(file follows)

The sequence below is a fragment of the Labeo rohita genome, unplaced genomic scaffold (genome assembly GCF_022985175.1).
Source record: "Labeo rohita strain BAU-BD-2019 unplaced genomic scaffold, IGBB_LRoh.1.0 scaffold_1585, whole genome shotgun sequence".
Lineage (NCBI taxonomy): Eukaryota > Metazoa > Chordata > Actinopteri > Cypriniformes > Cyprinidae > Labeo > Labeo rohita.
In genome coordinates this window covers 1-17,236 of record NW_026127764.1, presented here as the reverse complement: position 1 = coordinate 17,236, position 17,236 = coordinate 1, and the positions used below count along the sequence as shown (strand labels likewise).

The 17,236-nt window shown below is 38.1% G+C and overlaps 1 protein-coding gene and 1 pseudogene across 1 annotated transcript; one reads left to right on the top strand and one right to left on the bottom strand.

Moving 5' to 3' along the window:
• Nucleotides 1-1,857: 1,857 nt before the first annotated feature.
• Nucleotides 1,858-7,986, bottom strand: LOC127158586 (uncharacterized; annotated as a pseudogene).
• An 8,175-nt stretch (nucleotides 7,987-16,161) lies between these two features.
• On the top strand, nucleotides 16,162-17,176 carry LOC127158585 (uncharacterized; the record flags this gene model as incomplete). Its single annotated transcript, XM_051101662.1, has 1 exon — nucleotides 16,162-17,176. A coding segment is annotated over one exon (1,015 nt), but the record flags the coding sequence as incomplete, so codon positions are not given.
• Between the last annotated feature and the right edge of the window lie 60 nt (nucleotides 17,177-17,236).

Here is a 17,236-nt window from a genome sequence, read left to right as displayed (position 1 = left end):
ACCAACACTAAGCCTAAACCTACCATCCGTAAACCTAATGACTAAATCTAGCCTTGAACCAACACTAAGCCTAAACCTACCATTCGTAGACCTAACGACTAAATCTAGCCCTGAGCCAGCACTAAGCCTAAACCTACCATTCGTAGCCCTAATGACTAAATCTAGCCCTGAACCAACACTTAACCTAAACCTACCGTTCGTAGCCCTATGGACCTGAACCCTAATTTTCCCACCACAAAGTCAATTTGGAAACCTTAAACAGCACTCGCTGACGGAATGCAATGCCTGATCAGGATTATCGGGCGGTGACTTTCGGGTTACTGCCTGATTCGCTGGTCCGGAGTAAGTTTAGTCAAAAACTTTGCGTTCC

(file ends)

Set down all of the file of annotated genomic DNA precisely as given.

The sequence below is a fragment of the Labeo rohita genome, unplaced genomic scaffold (genome assembly GCF_022985175.1).
Source record: "Labeo rohita strain BAU-BD-2019 unplaced genomic scaffold, IGBB_LRoh.1.0 scaffold_1585, whole genome shotgun sequence".
Lineage (NCBI taxonomy): Eukaryota > Metazoa > Chordata > Actinopteri > Cypriniformes > Cyprinidae > Labeo > Labeo rohita.
In genome coordinates this window covers 1-17,236 of record NW_026127764.1, presented here as the reverse complement: position 1 = coordinate 17,236, position 17,236 = coordinate 1, and the positions used below count along the sequence as shown (strand labels likewise).

The 17,236-nt window shown below is 38.1% G+C and overlaps 1 protein-coding gene and 1 pseudogene across 1 annotated transcript; one reads left to right on the top strand and one right to left on the bottom strand.

Moving 5' to 3' along the window:
• Nucleotides 1-1,857: 1,857 nt before the first annotated feature.
• Nucleotides 1,858-7,986, bottom strand: LOC127158586 (uncharacterized; annotated as a pseudogene).
• An 8,175-nt stretch (nucleotides 7,987-16,161) lies between these two features.
• On the top strand, nucleotides 16,162-17,176 carry LOC127158585 (uncharacterized; the record flags this gene model as incomplete). Its single annotated transcript, XM_051101662.1, has 1 exon — nucleotides 16,162-17,176. A coding segment is annotated over one exon (1,015 nt), but the record flags the coding sequence as incomplete, so codon positions are not given.
• Between the last annotated feature and the right edge of the window lie 60 nt (nucleotides 17,177-17,236).

Here is a 17,236-nt window from a genome sequence, read left to right as displayed (position 1 = left end):
ACCAACACTAAGCCTAAACCTACCATCCGTAAACCTAATGACTAAATCTAGCCTTGAACCAACACTAAGCCTAAACCTACCATTCGTAGACCTAACGACTAAATCTAGCCCTGAGCCAGCACTAAGCCTAAACCTACCATTCGTAGCCCTAATGACTAAATCTAGCCCTGAACCAACACTTAACCTAAACCTACCGTTCGTAGCCCTATGGACCTGAACCCTAATTTTCCCACCACAAAGTCAATTTGGAAACCTTAAACAGCACTCGCTGACGGAATGCAATGCCTGATCAGGATTATCGGGCGGTGACTTTCGGGTTACTGCCTGATTCGCTGGTCCGGAGTAAGTTTAGTCAAAAACTTTGCGTTCC